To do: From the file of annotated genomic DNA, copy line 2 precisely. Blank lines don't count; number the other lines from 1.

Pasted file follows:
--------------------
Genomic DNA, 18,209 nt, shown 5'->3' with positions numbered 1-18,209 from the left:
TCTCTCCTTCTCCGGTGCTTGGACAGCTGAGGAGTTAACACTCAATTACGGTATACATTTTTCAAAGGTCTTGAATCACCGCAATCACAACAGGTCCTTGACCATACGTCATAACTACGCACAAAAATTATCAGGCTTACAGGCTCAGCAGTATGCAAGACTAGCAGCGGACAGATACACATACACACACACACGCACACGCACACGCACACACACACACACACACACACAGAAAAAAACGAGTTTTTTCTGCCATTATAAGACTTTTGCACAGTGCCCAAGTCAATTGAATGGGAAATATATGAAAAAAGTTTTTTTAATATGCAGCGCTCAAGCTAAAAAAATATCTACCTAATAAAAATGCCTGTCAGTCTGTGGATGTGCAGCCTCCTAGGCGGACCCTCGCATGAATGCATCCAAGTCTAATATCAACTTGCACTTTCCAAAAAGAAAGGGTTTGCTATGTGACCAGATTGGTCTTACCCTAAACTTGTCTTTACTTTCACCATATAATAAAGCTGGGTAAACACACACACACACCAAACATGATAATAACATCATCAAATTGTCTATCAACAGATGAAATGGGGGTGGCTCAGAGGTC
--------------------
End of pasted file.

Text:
TCTCTCCTTCTCCGGTGCTTGGACAGCTGAGGAGTTAACACTCAATTACGGTATACATTTTTCAAAGGTCTTGAATCACCGCAATCACAACAGGTCCTTGACCATACGTCATAACTACGCACAAAAATTATCAGGCTTACAGGCTCAGCAGTATGCAAGACTAGCAGCGGACAGATACACATACACACACACACGCACACGCACACGCACACACACACACACACACACACAGAAAAAAACGAGTTTTTTCTGCCATTATAAGACTTTTGCACAGTGCCCAAGTCAATTGAATGGGAAATATATGAAAAAAGTTTTTTTAATATGCAGCGCTCAAGCTAAAAAAATATCTACCTAATAAAAATGCCTGTCAGTCTGTGGATGTGCAGCCTCCTAGGCGGACCCTCGCATGAATGCATCCAAGTCTAATATCAACTTGCACTTTCCAAAAAGAAAGGGTTTGCTATGTGACCAGATTGGTCTTACCCTAAACTTGTCTTTACTTTCACCATATAATAAAGCTGGGTAAACACACACACACACCAAACATGATAATAACATCATCAAATTGTCTATCAACAGATGAAATGGGGGTGGCTCAGAGGTC